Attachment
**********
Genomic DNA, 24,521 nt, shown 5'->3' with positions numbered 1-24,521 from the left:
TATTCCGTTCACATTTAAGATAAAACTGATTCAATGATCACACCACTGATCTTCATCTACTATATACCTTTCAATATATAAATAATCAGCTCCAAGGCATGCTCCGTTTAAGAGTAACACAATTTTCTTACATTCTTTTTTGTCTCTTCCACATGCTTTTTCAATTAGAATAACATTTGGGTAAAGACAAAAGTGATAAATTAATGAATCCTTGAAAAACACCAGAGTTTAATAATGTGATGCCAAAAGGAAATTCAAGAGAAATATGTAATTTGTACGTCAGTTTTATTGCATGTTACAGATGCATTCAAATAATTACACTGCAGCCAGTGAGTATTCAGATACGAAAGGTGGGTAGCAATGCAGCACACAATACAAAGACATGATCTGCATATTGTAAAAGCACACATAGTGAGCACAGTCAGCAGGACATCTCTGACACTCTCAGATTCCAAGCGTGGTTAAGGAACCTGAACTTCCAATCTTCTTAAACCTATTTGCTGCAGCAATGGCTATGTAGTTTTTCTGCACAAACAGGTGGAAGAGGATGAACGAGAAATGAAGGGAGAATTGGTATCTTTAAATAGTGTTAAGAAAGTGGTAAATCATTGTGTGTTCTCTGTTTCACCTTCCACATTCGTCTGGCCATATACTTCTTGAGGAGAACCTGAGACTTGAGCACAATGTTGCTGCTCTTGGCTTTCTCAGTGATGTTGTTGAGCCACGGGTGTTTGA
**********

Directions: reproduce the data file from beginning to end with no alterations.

Genomic DNA, 24,521 nt, shown 5'->3' with positions numbered 1-24,521 from the left:
TATTCCGTTCACATTTAAGATAAAACTGATTCAATGATCACACCACTGATCTTCATCTACTATATACCTTTCAATATATAAATAATCAGCTCCAAGGCATGCTCCGTTTAAGAGTAACACAATTTTCTTACATTCTTTTTTGTCTCTTCCACATGCTTTTTCAATTAGAATAACATTTGGGTAAAGACAAAAGTGATAAATTAATGAATCCTTGAAAAACACCAGAGTTTAATAATGTGATGCCAAAAGGAAATTCAAGAGAAATATGTAATTTGTACGTCAGTTTTATTGCATGTTACAGATGCATTCAAATAATTACACTGCAGCCAGTGAGTATTCAGATACGAAAGGTGGGTAGCAATGCAGCACACAATACAAAGACATGATCTGCATATTGTAAAAGCACACATAGTGAGCACAGTCAGCAGGACATCTCTGACACTCTCAGATTCCAAGCGTGGTTAAGGAACCTGAACTTCCAATCTTCTTAAACCTATTTGCTGCAGCAATGGCTATGTAGTTTTTCTGCACAAACAGGTGGAAGAGGATGAACGAGAAATGAAGGGAGAATTGGTATCTTTAAATAGTGTTAAGAAAGTGGTAAATCATTGTGTGTTCTCTGTTTCACCTTCCACATTCGTCTGGCCATATACTTCTTGAGGAGAACCTGAGACTTGAGCACAATGTTGCTGCTCTTGGCTTTCTCAGTGATGTTGTTGAGCCACGGGTGTTTGA